Publisher's Note

  • Publisher’s Note

    The year just flew by, it ’s barely 45 days and we’re into 2019.  It is amazing that with the change of season, that’s how fast we can feel that the year is almost over.  We started getting snow here and there and yet we’re still in the fall season. Mid-October to early November was a [...]

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Page added on November 28, 2012

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Tips for winter driving

Winter is upon us, and that means snow and ice can create dangerous winter driving. We all need plan ahead and drive according to the conditions.

Snowplow operators keep our roads and provincial highways clear and open to traffic. They’re committed to maintaining safe winter driving conditions, but they can’t do it alone. Drivers have a role to play, too, if incidents are to be avoided.

Things you can do include keeping your car in shape for winter driving, and recognizing that severe storms can make driving much different from summer conditions. Slow down when conditions aren’t ideal and allow yourself at least three times the normal following distance to stop. More winter driving tips for motorists are available on the Alberta Transportation website at www.transportation.alberta.ca/3223.htm.

Winter also means the chance of getting into a traffic accident increases due to poor road conditions. We all hope that we will never be involved in a motor vehicle accident, but if it does happen, we must all be prepared.

First, if you are ever in an accident do not leave the scene. Failure to stop could lead to demerit points taken from your driver’s license or a more serious criminal charge. If anyone is injured, make sure they get medical help by contacting 911 as soon as possible.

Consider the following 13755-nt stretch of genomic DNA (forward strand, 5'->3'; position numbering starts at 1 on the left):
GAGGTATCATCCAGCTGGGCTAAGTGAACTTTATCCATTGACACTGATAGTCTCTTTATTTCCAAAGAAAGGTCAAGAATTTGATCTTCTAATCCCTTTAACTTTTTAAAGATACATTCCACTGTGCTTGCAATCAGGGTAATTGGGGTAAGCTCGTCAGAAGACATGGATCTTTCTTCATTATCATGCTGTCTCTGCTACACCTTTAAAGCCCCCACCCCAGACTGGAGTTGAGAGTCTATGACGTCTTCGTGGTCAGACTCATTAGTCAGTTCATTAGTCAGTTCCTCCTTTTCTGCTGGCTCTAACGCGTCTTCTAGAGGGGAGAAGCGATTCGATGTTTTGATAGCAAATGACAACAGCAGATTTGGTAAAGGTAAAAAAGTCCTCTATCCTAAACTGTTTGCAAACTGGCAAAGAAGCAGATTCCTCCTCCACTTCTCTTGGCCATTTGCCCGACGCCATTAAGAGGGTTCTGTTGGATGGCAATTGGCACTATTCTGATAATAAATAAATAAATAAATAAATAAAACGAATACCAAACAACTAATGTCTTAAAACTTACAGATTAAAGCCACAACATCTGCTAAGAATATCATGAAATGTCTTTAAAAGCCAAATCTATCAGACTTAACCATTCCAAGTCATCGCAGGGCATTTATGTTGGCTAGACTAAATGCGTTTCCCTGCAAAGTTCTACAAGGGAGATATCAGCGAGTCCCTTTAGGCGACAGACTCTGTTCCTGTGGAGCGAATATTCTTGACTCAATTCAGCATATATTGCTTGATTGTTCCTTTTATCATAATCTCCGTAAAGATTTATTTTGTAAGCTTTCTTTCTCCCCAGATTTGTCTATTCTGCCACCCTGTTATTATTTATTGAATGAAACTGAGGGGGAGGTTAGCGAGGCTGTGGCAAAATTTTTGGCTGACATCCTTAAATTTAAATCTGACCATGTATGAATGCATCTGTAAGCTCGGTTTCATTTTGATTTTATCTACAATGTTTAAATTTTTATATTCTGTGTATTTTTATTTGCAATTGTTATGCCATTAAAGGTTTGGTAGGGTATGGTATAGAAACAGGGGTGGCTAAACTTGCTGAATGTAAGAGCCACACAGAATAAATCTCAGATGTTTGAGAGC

After the collision, make the scene safe by moving vehicles and passengers away from traffic, unless someone is injured or you suspect a drunk driver. To alert other drivers, use hazard lights, cones, warning triangles or flares. Do not stand in between two vehicles, or in front or behind a vehicle to inspect damage.

When it is safe to do so, take pictures of the damage and collect as much information from the other driver and witnesses as possible. As a helpful guide, you can use a Collision Worksheet found at www.autoinsurance.alberta.ca.

As soon as possible, advise your insurer of the details of the collision, including any injuries and damages to vehicles or properties. It is important to confirm what is included in your coverage and request the forms required to access coverage. Insurance companies determine liability, not the police. If necessary, liability can be determined by the court.

It is also important to understand your insurance plan. Make sure to read your policy when you purchase insurance coverage, instead of waiting until after a collision. If you do not understand your policy, ask your agent, broker or insurance company for clarification.

Finally, when you are looking to repair the damages to your vehicle, you have the right to have the damage estimated and repaired at the repair facility of your choice. When you select the repair facility, the responsibility for a satisfactory repair job rests with you, not the insurer. Your insurance company may recommend, but not require that your car be repaired at a specific shop.

In some cases, your insurer may exercise their right to repair your vehicle by giving you formal notice. In such a case, your insurer may have the vehicle repaired where they choose, but must restore the damaged vehicle to its condition prior to the collision. In case of disagreement with your insurer over your vehicle’s repair, a formal dispute resolution process is available to you.

So, as you head out on the roads this winter please stay safe and keep all of this information in mind. For more information on road conditions before you head out visit www.ama.ab.ca/road-reports/routes.

Mona Koch
Correspondence Assistant to
Honourable Thomas A. Lukaszuk
Office of the Deputy Premier









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